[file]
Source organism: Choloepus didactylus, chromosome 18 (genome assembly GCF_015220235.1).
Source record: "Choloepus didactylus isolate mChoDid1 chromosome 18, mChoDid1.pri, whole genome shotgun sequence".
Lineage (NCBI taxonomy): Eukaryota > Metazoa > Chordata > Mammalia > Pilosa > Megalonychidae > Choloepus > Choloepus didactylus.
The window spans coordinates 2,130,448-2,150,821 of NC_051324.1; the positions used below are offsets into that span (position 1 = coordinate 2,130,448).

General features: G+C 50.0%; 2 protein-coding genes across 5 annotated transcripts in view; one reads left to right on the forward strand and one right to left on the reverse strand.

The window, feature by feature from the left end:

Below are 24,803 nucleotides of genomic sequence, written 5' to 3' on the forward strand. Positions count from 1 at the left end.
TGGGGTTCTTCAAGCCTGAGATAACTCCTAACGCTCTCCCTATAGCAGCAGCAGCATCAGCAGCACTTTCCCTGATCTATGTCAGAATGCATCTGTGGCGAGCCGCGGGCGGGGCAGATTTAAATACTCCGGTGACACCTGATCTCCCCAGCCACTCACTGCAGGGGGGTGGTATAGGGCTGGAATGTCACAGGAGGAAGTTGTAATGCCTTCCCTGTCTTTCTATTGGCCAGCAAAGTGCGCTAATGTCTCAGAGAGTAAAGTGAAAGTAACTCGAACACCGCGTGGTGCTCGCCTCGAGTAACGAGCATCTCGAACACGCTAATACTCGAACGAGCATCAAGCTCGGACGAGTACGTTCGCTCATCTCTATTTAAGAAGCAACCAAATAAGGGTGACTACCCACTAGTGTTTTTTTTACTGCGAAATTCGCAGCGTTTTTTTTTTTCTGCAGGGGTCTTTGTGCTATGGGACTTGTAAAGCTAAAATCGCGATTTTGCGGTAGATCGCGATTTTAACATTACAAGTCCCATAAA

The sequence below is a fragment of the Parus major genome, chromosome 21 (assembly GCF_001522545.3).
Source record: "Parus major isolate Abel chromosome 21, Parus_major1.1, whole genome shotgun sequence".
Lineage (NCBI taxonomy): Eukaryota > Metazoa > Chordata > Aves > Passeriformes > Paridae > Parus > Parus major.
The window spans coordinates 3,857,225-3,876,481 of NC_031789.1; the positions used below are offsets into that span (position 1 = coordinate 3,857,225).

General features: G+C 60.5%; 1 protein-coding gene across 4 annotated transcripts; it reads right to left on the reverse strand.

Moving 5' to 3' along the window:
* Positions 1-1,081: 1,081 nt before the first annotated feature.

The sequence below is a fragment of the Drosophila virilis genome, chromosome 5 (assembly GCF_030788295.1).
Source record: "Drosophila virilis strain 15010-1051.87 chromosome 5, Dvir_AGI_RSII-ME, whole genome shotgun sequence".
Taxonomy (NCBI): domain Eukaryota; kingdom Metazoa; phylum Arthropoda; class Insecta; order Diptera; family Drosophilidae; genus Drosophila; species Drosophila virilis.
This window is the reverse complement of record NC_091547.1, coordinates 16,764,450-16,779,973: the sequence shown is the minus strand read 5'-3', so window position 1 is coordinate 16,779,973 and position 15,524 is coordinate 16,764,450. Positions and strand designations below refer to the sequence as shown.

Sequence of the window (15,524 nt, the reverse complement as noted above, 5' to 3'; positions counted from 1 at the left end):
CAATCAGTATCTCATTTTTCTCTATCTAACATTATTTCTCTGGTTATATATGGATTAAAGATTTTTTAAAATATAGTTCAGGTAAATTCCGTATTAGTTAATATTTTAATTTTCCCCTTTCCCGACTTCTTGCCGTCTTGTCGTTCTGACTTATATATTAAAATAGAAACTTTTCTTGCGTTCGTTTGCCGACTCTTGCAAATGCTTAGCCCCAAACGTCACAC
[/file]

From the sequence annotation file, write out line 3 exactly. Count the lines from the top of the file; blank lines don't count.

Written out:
Lineage (NCBI taxonomy): Eukaryota > Metazoa > Chordata > Mammalia > Pilosa > Megalonychidae > Choloepus > Choloepus didactylus.